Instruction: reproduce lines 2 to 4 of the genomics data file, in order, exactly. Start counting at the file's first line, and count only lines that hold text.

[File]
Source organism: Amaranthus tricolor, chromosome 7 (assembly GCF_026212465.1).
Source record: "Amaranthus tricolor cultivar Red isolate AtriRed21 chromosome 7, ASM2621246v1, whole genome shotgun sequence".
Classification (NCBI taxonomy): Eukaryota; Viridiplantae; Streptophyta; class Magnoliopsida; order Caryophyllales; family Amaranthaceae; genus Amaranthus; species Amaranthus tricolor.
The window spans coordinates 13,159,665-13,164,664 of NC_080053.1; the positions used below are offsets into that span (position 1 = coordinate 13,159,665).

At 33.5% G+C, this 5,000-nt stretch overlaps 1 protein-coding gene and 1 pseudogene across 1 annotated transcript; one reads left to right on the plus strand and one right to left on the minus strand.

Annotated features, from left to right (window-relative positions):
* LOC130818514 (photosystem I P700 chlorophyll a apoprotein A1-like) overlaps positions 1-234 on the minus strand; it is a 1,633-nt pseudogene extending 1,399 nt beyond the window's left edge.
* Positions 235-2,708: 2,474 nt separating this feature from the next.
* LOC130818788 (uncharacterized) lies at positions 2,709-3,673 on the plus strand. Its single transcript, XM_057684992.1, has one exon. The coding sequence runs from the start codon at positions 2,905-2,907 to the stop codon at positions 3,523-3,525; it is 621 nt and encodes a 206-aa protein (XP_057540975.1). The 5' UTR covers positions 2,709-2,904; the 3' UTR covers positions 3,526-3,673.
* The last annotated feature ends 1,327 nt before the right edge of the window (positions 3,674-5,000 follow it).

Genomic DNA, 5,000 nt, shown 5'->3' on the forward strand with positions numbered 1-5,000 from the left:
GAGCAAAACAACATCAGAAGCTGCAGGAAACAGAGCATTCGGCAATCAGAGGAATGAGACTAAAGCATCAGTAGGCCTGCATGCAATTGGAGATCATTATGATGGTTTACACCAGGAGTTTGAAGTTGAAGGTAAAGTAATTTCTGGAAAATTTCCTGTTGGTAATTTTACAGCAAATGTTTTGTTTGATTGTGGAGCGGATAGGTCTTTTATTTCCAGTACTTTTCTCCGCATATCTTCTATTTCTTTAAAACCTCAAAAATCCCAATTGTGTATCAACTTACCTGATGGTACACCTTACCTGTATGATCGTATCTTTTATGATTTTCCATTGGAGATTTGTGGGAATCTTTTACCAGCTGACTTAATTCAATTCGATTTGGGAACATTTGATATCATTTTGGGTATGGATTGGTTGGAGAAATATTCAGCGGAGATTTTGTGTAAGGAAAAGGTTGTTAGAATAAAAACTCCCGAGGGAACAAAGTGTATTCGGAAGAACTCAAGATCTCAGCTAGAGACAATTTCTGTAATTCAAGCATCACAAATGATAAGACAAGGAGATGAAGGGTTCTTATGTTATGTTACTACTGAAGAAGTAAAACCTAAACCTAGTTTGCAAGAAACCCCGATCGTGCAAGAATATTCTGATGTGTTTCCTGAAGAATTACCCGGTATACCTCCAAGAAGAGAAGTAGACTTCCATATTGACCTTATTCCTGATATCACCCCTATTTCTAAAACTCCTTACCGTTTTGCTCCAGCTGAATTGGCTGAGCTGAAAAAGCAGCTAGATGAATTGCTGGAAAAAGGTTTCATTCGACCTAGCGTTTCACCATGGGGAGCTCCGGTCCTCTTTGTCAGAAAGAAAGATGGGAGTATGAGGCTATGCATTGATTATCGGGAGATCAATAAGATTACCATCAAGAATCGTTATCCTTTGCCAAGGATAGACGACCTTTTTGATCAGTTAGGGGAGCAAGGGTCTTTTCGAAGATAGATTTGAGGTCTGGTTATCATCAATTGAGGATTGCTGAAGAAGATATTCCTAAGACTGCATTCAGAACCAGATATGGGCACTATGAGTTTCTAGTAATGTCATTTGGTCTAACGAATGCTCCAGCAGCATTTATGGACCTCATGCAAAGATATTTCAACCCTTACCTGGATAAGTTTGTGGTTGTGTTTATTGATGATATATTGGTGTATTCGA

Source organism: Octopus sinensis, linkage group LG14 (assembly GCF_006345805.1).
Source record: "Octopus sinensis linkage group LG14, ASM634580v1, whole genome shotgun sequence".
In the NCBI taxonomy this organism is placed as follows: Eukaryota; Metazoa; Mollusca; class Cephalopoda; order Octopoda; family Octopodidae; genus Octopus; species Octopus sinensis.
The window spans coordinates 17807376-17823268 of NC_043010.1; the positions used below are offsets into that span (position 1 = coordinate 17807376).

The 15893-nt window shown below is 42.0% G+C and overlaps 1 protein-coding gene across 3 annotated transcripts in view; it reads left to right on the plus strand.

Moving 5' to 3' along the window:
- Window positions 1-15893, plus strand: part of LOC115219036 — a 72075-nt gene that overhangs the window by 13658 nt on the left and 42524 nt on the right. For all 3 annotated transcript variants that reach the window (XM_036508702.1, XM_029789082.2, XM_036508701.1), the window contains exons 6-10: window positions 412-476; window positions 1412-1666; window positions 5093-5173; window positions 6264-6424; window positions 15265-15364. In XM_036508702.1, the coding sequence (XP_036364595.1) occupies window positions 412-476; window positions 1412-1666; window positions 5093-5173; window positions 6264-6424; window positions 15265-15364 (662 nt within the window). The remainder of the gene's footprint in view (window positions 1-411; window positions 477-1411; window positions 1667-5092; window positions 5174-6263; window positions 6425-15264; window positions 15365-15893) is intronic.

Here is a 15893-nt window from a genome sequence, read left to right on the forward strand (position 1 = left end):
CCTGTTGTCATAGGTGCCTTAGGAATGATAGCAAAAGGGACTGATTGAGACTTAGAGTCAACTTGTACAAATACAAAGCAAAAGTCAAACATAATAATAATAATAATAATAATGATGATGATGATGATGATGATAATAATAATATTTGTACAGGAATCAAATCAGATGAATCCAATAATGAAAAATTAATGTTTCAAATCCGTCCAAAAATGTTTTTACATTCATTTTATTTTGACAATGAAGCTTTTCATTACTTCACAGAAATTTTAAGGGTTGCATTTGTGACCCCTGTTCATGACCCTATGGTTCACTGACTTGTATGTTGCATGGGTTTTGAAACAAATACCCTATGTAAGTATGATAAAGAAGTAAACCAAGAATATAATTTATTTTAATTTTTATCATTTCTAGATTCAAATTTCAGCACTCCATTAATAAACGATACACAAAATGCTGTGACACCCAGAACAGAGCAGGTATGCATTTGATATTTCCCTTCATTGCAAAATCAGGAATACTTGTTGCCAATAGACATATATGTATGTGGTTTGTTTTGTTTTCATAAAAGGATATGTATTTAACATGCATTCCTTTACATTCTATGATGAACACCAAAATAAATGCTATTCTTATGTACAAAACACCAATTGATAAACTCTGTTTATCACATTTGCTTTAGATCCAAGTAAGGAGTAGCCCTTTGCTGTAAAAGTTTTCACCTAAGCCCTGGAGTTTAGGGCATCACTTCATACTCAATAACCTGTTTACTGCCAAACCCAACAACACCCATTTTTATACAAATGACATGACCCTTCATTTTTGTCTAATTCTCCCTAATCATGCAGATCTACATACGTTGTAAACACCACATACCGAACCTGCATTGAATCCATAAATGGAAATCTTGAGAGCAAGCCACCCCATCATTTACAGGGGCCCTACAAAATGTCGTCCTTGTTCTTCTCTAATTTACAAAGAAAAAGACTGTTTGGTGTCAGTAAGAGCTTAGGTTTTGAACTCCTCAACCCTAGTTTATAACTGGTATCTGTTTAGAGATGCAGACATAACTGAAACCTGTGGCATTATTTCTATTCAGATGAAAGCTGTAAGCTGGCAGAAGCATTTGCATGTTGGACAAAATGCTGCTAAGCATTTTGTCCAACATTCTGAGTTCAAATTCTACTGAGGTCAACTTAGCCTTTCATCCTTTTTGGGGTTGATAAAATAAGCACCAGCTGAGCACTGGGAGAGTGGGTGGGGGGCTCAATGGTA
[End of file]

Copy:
Source record: "Amaranthus tricolor cultivar Red isolate AtriRed21 chromosome 7, ASM2621246v1, whole genome shotgun sequence".
Classification (NCBI taxonomy): Eukaryota; Viridiplantae; Streptophyta; class Magnoliopsida; order Caryophyllales; family Amaranthaceae; genus Amaranthus; species Amaranthus tricolor.
The window spans coordinates 13,159,665-13,164,664 of NC_080053.1; the positions used below are offsets into that span (position 1 = coordinate 13,159,665).